Joe Mustian, Texas A&M AgriLife Research associate, observes the physiological development of cotton plants in irrigation treatments at the Texas A&M AgriLife Research Center at Halfway, where the measured data came from.
(Texas A&M AgriLife Research photo by James Bordovsky)
If water is available and if increased atmospheric carbon dioxide concentrates can mitigate yield losses in dry years, cotton is expected to remain a viable crop for the Texas High Plains even with climate change.
Texas A&M AgriLife Research geospatial hydrologist Srinivasulu Ale says: “We believe cotton production in the Texas High Plains can withstand the effects of future climate variability under moderate increases in carbon dioxide levels.”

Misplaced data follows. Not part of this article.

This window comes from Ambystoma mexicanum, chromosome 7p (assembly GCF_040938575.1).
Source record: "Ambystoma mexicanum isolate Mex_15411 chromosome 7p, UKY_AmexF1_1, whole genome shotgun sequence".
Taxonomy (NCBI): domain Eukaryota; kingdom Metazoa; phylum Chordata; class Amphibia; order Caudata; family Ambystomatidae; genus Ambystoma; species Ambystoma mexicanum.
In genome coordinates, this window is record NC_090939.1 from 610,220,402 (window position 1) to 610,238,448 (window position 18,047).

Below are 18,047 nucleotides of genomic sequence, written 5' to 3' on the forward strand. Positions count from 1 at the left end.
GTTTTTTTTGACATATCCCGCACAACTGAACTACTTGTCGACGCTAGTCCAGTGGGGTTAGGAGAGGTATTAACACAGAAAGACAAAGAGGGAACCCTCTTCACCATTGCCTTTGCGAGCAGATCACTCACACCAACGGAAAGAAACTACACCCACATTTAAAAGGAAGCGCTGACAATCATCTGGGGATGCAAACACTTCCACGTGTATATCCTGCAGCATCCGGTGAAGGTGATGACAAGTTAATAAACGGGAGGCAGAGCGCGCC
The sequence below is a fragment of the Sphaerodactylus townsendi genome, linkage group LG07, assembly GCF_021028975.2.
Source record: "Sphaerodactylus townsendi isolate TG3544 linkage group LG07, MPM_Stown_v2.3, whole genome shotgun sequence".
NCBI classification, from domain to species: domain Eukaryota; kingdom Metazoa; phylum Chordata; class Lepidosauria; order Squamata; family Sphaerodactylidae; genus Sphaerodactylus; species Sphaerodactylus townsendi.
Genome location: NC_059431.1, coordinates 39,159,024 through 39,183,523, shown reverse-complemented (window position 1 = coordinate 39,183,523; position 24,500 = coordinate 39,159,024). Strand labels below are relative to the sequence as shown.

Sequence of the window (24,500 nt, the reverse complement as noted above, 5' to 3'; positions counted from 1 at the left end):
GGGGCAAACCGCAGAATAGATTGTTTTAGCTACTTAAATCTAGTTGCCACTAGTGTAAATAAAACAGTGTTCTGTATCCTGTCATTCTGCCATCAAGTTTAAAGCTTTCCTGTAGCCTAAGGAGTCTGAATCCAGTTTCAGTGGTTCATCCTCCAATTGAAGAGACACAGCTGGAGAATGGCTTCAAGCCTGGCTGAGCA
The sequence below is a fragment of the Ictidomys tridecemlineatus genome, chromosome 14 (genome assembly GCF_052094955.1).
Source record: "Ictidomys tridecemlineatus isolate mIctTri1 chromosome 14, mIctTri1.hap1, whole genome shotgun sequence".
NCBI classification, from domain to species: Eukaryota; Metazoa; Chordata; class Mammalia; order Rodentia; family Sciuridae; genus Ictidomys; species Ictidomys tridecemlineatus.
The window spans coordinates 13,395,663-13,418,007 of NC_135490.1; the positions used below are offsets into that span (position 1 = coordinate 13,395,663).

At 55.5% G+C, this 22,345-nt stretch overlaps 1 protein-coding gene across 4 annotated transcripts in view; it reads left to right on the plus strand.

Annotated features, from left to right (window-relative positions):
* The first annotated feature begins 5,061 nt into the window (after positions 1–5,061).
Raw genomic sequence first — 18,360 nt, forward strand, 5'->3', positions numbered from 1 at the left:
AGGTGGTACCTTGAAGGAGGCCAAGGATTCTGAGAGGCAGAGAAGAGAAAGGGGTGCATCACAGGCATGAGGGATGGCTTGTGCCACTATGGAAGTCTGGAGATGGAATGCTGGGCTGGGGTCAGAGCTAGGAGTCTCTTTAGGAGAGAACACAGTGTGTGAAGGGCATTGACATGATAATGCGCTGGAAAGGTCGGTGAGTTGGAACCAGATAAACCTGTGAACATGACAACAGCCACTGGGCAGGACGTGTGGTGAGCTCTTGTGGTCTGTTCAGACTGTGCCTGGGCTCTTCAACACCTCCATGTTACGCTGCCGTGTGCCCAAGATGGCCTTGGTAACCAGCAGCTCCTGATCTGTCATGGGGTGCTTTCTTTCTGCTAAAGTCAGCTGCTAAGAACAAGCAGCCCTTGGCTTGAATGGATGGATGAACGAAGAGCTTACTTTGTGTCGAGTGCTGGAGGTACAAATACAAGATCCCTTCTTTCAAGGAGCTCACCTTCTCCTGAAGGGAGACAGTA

Ale, with Pradip Adhikari, AgriLife Research post-doctoral research associate in Vernon, and Jim Bordovsky, AgriLife Research senior research scientist and agricultural engineer in Lubbock/Halfway, among others participated in the study—“Simulating future climate change impacts on seed cotton yield in the Texas High Plains using the CSM-CROPGRO-Cotton model,” which was recently published in the Agricultural Water Management Journal.
The overall study was funded by Cotton Incorporated with model calibration partially supported by a Texas A&M Water Seed Grant. Learn more about the study.